In Carroll, the plaintiff resided in Alabama and was employed by an Alabama corporation as a brakeman on the corporation's railroad.Summary of this case from Sterne, Agee & Leach, Inc. v. U.S. Bank Nat'l Ass'n (Ex parte U.S. Bank Nat'l Ass'n)
Argued September 8, 1966
Peremptory writ allowed October 12, 1966 Petition for rehearing denied November 22, 1966
Original proceeding in mandamus.
PEREMPTORY WRIT ALLOWED.
James B. O'Hanlon, Portland, argued the cause for plaintiff. With him on the briefs were Mautz, Souther, Spaulding, Kinsey Williamson, and Thomas M. Triplett, Portland.
Philip A. Levin, Portland, argued the cause for defendant. With him on the brief were Pozzi, Levin Wilson, Portland.
Before McALLISTER, Chief Justice, and PERRY, SLOAN, O'CONNELL, GOODWIN, DENECKE and HOLMAN, Justices.
Plaintiff-relator (relator) is the defendant in an action brought by one Smith. Relator filed a motion to quash the service of summons in that action which the defendant, as judge of the circuit court, overruled. Relator then petitioned this court for the issuance of an alternative writ of mandamus directing defendant to quash the service of summons or to show cause why he had not done so. This court accepted jurisdiction and issued the alternative writ to which defendant answered and relator in turn replied, thus putting at issue the effectiveness of the service in the original case.
Relator and Smith were involved in an automobile accident in Multnomah County. Smith thereafter filed an action for damages and presented the court with a motion and affidavit for an order authorizing him to serve relator by serving the Director of Motor Vehicles pursuant to the provisions of ORS 15.190(3). The order issued and service was made on the Director as requested. It is the validity of this service which is in question.
ORS 15.190(3) provides as follows:
"When service of the summons or process cannot be made as prescribed in ORS 15.080, and the defendant after due diligence cannot be found within the state, and that fact appears by affidavit to the satisfaction of the court or judge thereof or the judge described in subsection (3) of ORS 15.120, service may be made by leaving a copy of the summons or process, with a fee of $2, in the hands of the Director of the Department of Motor Vehicles or in his office. Such service shall be sufficient and valid personal service upon said person or foreign corporation; * * *" (Emphasis added.)
Relator's principal contention is that Smith's affidavit is insufficient in that it did not, as a prerequisite to service on the Director, show due diligence in attempting to locate relator within the state. The affidavit was as follows:
"I, HAROLD E. BURKE, being first duly sworn, depose and say:
"That I am one of the attorneys for the plaintiff in the above-entitled cause; that in attempting to locate the above named defendant, I was advised that the defendant was presently residing in Reno, Nevada, with the address of 500 Denslowe Drive, Reno, Nevada, said advise (sic) being rendered to me by his business associates in Portland, Oregon; that said defendant (sic) last known address in Portland, Oregon, was 3443 S.E. 31st Avenue, Portland, Oregon. That I make this affidavit in support of a motion for an order permitting service upon the defendant by serving the Director of the Department of Motor Vehicles for the State of Oregon."
The affidavit must contain positive averments of probative or evidentiary facts from which the judge issuing the order for substituted service can find that the due diligence required by the statute has been exercised. Ashford v. Ashford, 201 Or. 206, 214-215, 249 P.2d 968, 268 P.2d 382 (1954). In re Estate of Meyers, 197 Or. 520, 535, 254 P.2d 227 (1953), concurring opinion of BRAND, J.; Felts v. Boyer, 73 Or. 83, 90-91, 144 P. 420 (1914).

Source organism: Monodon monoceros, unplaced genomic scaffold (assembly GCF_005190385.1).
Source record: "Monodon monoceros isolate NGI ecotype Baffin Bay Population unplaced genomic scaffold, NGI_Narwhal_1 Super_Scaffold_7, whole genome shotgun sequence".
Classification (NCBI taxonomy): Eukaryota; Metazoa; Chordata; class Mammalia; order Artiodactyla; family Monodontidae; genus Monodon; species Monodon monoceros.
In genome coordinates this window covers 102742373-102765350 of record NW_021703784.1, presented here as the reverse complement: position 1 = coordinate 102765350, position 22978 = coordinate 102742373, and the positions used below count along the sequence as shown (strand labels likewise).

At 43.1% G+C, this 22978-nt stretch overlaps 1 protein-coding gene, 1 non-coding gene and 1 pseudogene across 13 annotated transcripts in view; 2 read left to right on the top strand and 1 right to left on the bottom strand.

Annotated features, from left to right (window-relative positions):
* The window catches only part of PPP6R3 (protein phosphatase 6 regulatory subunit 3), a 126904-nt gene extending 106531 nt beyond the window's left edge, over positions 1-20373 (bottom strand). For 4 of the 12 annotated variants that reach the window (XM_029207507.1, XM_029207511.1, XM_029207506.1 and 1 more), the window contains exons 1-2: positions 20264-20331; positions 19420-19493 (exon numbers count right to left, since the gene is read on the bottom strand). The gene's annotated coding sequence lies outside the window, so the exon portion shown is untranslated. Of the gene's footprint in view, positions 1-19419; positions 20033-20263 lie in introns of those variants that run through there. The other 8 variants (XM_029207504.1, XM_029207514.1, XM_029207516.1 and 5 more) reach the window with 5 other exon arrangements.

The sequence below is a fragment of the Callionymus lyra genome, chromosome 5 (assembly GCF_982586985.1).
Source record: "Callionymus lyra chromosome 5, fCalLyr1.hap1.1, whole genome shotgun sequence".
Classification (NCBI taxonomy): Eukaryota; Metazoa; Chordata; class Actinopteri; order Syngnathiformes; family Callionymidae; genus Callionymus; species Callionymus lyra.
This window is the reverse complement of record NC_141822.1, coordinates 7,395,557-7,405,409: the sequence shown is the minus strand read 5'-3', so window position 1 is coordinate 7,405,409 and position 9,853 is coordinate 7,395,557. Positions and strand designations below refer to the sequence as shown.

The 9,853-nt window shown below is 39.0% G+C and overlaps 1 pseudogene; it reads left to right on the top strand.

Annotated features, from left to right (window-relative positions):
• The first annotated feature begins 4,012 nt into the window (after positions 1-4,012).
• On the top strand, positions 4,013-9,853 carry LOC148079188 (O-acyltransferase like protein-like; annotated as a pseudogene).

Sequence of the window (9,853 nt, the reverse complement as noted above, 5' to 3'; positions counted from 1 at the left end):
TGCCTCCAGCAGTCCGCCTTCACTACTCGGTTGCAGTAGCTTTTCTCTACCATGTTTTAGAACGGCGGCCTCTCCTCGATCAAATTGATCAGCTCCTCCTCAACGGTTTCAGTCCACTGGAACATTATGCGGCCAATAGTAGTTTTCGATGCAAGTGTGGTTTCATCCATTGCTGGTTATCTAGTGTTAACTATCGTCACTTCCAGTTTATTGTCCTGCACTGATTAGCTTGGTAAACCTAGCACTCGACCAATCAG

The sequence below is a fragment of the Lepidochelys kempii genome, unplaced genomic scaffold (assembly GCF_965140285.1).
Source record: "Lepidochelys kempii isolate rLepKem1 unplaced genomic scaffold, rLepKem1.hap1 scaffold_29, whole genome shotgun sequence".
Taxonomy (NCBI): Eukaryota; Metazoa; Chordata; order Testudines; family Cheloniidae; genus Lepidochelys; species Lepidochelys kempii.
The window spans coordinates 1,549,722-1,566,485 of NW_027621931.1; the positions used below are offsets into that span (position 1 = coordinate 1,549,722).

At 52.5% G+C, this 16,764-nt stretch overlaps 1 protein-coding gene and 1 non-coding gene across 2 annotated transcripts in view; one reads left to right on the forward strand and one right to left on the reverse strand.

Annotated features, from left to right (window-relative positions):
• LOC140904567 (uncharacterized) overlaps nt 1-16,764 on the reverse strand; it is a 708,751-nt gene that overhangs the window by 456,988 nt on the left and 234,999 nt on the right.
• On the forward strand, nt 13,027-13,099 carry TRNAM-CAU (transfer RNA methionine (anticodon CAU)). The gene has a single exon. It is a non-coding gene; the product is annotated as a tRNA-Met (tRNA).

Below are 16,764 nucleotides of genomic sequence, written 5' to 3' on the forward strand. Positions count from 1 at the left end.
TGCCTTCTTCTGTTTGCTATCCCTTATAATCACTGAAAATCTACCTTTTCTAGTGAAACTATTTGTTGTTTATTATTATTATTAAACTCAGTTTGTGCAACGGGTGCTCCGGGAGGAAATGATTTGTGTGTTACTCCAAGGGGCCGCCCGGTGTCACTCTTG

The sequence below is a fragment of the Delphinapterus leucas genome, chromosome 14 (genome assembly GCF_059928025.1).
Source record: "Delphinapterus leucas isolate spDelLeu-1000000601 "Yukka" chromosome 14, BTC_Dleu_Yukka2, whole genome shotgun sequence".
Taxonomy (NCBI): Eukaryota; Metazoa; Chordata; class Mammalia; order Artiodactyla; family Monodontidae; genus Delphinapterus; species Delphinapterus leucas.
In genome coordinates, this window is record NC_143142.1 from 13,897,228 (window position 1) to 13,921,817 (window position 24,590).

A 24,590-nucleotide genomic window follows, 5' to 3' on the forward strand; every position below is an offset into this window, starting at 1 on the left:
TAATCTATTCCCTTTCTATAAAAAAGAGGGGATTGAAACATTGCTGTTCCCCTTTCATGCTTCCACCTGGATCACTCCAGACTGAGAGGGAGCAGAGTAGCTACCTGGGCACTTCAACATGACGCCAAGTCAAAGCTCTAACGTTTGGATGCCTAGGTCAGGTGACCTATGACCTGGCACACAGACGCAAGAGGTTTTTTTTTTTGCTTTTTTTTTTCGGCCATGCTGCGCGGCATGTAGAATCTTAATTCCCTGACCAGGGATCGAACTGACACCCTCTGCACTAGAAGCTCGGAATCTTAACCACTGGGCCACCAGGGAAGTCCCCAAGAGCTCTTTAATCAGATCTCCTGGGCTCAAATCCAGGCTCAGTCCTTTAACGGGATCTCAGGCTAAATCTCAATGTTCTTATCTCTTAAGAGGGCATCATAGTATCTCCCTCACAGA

The sole fact alleged is that affiant was informed by business associates of relator that relator was, at the time of the inquiry, residing at a certain address in Nevada. Assuming the inquiry was sufficient, the affidavit does not say when the inquiry was made. There is nothing from which the court could conclude that the information was received recently enough that a diligent person would be justified in relying on it at the time of the issuance of the order authorizing service upon the Director. The accident occurred almost two years prior to the presenting of the affidavit to the court and the information could have been secured from the business associates of relator at any time during that period. In Laughlin v. Hughes et al, 161 Or. 295, 89 P.2d 568 (1939), an affidavit was filed reciting efforts to locate a defendant within the state as a prerequisite to an order for publication of summons. It alleged an attempt to locate defendant at certain addresses where affiant was informed defendant might be located. This court made the following relevant statement at page 302 concerning the time the calls were made by affiant at the addresses in question:
"* * * The mere fact that affiant had called at the places where defendant had resided and had not found defendant there without stating when such calls were made, or that they were made at a time when ordinarily defendant would be at home, does not disclose such diligence as to support service by publication." (Emphasis added.)
This is a direct attack on the sufficiency of the service of summons. A more strict compliance with the statutory requirements is necessary than in the case of a collateral attack. Ashford v. Ashford, supra at page 218; Moore Realty Co. v. Carr, 61 Or. 34, 37, 120 P. 742 (1912); Pike v. Kennedy, 15 Or. 420, 427, 15 P. 637 (1887).
The affidavit is insufficient to sustain the service and a peremptory writ of mandamus will issue directing the defendant to quash the service of summons.